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Article: Testing The Hyper-articulation And Prosodic Hypotheses Of Child-directed Speech: Insights From The Perceptual And Acoustic Characteristics Of Child-directed Cantonese Tones

TitleTesting The Hyper-articulation And Prosodic Hypotheses Of Child-directed Speech: Insights From The Perceptual And Acoustic Characteristics Of Child-directed Cantonese Tones
Authors
Issue Date2018
PublisherAmerican Speech - Language - Hearing Association. The Journal's web site is located at http://www.asha.org/about/publications/journal-abstracts/jslhr-a/
Citation
Journal of Speech, Language, and Hearing Research, 2018, v. 61 n. 8, p. 1907-1925 How to Cite?
AbstractPurpose The function of child-directed speech has been debated for decades. This study examined the perceptual and acoustic characteristics of child- and adult-directed Cantonese tones to test the hyperarticulation and prosodic hypotheses that have been proposed to account for the acoustic modifications in child-directed speech. Method Sixty-two mother–child dyads participated in the study. The mothers verbally labeled 30 pictures in monosyllabic isolated words and in the final position of a carrier sentence to the experimenter and their 1- to 5-year-old children. The 8,634 adult- and child-directed productions were low-pass filtered to eliminate lexical information and presented to 5 judges for tone identification. Acoustic analysis was performed on the productions. Results Acoustically, child-directed tones were produced with an elevated pitch, and the pitch level decreased as the child's age increased. Acoustic contrasts between phonetically similar and more confusing tones were not enhanced in child-directed speech, and unexpectedly, child-directed tones were identified with a lower accuracy than adult-directed tones. The perceptual errors of child-directed tones mirrored the errors found in identifying tones excised from sentence-final position, which had a pitch-lowering effect on the tones. The lower perceptual accuracy, the lack of enhanced acoustic contrasts in confusing tone pairs, and the similarities in the error patterns in identifying tones in child-directed speech and tones in utterance-final position suggest that the acoustic modifications in child-directed tones are prosodic effects serving pragmatic purposes. Conclusion The findings reject the hyperarticulation hypothesis and support the prosodic hypothesis of child-directed speech.
Persistent Identifierhttp://hdl.handle.net/10722/259483
ISSN
2015 Impact Factor: 1.526
2015 SCImago Journal Rankings: 0.970

 

DC FieldValueLanguage
dc.contributor.authorWong, P-
dc.contributor.authorNg, KWS-
dc.date.accessioned2018-09-03T04:08:21Z-
dc.date.available2018-09-03T04:08:21Z-
dc.date.issued2018-
dc.identifier.citationJournal of Speech, Language, and Hearing Research, 2018, v. 61 n. 8, p. 1907-1925-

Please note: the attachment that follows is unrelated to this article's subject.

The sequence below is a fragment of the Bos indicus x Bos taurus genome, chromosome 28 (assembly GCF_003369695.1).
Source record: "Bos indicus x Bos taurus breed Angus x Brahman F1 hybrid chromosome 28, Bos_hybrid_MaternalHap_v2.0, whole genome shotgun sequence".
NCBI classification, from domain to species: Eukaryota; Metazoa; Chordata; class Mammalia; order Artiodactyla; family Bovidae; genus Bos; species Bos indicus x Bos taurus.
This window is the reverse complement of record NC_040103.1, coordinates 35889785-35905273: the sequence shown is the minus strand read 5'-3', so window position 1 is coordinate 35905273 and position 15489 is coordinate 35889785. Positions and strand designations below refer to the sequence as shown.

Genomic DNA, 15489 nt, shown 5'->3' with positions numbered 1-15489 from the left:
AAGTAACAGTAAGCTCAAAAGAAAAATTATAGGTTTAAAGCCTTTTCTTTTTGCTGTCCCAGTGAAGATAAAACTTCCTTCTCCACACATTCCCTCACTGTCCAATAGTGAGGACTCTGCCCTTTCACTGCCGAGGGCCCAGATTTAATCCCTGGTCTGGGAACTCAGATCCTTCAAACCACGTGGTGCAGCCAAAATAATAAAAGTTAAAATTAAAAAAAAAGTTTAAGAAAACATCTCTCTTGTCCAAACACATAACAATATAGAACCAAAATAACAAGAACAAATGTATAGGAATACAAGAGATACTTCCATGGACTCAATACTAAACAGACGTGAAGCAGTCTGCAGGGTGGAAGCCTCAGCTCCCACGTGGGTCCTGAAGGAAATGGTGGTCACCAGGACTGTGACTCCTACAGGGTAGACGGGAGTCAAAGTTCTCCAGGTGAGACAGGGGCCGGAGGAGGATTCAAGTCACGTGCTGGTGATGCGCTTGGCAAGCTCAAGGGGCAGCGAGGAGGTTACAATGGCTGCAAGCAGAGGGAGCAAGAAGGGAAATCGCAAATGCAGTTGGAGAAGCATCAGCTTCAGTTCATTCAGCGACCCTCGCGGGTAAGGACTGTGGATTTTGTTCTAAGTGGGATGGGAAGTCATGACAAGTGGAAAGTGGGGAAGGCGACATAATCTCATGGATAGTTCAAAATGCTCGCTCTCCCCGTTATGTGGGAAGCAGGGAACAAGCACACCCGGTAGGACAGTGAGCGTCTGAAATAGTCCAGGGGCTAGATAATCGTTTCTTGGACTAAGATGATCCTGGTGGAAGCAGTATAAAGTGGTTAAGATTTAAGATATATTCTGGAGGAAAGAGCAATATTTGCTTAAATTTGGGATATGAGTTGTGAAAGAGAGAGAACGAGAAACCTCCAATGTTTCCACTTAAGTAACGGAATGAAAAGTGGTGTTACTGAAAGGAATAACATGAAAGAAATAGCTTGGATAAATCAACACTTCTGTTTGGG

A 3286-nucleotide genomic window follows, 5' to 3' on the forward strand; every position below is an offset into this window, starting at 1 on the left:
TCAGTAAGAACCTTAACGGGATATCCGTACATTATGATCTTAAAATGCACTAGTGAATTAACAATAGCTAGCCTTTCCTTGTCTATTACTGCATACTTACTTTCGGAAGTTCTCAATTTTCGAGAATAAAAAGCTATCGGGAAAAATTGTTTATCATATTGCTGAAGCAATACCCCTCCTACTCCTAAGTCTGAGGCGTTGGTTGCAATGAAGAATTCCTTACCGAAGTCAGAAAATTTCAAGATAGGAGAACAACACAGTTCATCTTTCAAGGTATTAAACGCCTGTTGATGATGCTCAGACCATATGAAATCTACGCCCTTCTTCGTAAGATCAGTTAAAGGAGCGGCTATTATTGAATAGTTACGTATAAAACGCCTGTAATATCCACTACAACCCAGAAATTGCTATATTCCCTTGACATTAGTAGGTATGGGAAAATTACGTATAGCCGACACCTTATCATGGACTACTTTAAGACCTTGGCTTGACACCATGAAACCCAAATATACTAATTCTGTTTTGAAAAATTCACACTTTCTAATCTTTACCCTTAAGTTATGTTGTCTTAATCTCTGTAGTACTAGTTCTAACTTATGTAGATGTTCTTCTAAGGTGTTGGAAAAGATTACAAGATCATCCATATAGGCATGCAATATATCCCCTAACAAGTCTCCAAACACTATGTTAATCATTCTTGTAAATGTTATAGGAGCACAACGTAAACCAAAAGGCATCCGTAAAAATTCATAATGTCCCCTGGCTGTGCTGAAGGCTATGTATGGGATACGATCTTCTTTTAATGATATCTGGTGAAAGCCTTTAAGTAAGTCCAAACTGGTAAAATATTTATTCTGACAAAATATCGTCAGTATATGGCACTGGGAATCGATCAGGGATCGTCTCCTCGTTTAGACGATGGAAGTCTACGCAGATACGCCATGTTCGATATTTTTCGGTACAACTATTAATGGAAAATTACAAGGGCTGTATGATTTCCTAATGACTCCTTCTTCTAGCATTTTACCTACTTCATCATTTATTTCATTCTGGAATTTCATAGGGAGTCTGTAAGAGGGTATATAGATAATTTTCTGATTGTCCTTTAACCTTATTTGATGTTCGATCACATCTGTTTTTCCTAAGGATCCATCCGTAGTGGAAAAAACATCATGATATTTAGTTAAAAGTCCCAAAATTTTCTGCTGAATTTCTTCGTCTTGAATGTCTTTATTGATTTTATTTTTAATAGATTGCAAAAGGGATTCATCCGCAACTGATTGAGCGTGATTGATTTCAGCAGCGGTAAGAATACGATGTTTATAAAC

dc.identifier.issn1092-4388-
dc.identifier.urihttp://hdl.handle.net/10722/259483-
dc.description.abstractPurpose The function of child-directed speech has been debated for decades. This study examined the perceptual and acoustic characteristics of child- and adult-directed Cantonese tones to test the hyperarticulation and prosodic hypotheses that have been proposed to account for the acoustic modifications in child-directed speech. Method Sixty-two mother–child dyads participated in the study. The mothers verbally labeled 30 pictures in monosyllabic isolated words and in the final position of a carrier sentence to the experimenter and their 1- to 5-year-old children. The 8,634 adult- and child-directed productions were low-pass filtered to eliminate lexical information and presented to 5 judges for tone identification. Acoustic analysis was performed on the productions. Results Acoustically, child-directed tones were produced with an elevated pitch, and the pitch level decreased as the child's age increased. Acoustic contrasts between phonetically similar and more confusing tones were not enhanced in child-directed speech, and unexpectedly, child-directed tones were identified with a lower accuracy than adult-directed tones. The perceptual errors of child-directed tones mirrored the errors found in identifying tones excised from sentence-final position, which had a pitch-lowering effect on the tones. The lower perceptual accuracy, the lack of enhanced acoustic contrasts in confusing tone pairs, and the similarities in the error patterns in identifying tones in child-directed speech and tones in utterance-final position suggest that the acoustic modifications in child-directed tones are prosodic effects serving pragmatic purposes. Conclusion The findings reject the hyperarticulation hypothesis and support the prosodic hypothesis of child-directed speech.-
dc.languageeng-
dc.publisherAmerican Speech - Language - Hearing Association. The Journal's web site is located at http://www.asha.org/about/publications/journal-abstracts/jslhr-a/-
dc.relation.ispartofJournal of Speech, Language, and Hearing Research-
dc.rightsThis work is licensed under a Creative Commons Attribution-NonCommercial-NoDerivatives 4.0 International License.-
dc.titleTesting The Hyper-articulation And Prosodic Hypotheses Of Child-directed Speech: Insights From The Perceptual And Acoustic Characteristics Of Child-directed Cantonese Tones-
dc.typeArticle-
dc.identifier.emailWong, P: puisanw@hku.hk-
dc.identifier.authorityWong, P=rp01831-
dc.description.naturepostprint-
dc.identifier.doi10.1044/2018_JSLHR-S-17-0375-
dc.identifier.pmid30073296-
dc.identifier.hkuros289285-
dc.identifier.volume61-
dc.identifier.issue8-
dc.identifier.spage1907-
dc.identifier.epage1925-
dc.publisher.placeUnited States-

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